Revenge of The Mekons Dir. Joe Angio

[Music Box Films; 2013]

Styles: cowpunk, alt-country, music doc
Others: Who is Harry Nillson?, I Need That Record, American Hardcore

The Mekons have always ranked with, say, the French language or cult classic serial drama The Wire in terms of things I want to/should be familiar with, but have put off indefinitely because there’s so much else on TV and who can keep up with characters and goddammit could there be less stuff involved? That is the cause and thesis of Revenge of the Mekons, to condense the band’s wickedly diverse 30-some odd year career into a legible narrative and to apologize for all that remains to be said. It’s a refreshingly simple doc about the band-that-does-too-much, which, like the Mekons, cannot contain its own simultaneous ambition and self-deprecating fecklessness.

This fundamental contradiction forms the fulcrum of Joe Angio’s documentary, which comes off like a fanzine passed between admirers. As every talking head from Jonathan Franzen to Hugo Burnham will gladly gush, the Mekons shucked through 30 years of trans-Atlantic music development, and evolved faster and better than almost everyone around them. Why then, are the Leeds art-school/art-punk prodigies still playing drunken bar crowds and buying cars on eBay? (A ancillary question might be, “Why are they just now getting a documentary?”). It’s a comic, not tragic, irony — one that present-day Mekons reflect upon with fiercely funny humility. Bustling from one pub show to the next (often with gaping tour gaps as gig after gig gets cancelled), the Mekons are very much okay with their nothing-left-to-win/lose status: their partially willful, largely imposed marginalization enabled/ennobled their weirdo rock.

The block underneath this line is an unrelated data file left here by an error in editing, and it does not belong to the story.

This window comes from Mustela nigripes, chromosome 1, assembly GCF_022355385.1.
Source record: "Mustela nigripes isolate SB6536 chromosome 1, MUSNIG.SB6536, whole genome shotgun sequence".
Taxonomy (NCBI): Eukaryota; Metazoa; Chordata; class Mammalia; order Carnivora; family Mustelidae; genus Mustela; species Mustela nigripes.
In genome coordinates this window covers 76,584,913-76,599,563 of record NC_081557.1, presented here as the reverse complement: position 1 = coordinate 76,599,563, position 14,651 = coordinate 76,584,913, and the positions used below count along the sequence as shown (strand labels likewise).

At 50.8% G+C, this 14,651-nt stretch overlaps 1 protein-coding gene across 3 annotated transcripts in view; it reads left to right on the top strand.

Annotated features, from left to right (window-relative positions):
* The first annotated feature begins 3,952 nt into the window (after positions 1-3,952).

Like schoolmates Gang of Four, the Mekons started out as prototypical art punks, usually out-booking and one-upping their now-iconic brethren. Former Mekons chime in to discuss the band’s ramshackle formation: whoever had an instrument (know-how not required) and a flair for public humiliation had a place. Unlike their punk and post-punk peers, though, the Mekons considered themselves non-dogmatic, instead noncommittally (but with obvious deliberation) citing varied ideologies as the style and cause of the Mekons. When they lashed out against Thatcher-era England’s status quo, it was only in solidarity and with earnest awareness of their privileged “never been in a riot” comforts. In a perfect blend of form-meets-function, the Mekons’ ideological, interpersonal, etiological, and musical threads were all loosely bound. What they lacked in formal anything, they made up for in attitude and anything-goes experimentation. A particularly charming anecdote pits the Mekons against erstwhile up-and-comers U2, with the latter warned by management that they’d never succeed without the Mekons’ self-effacing snarl.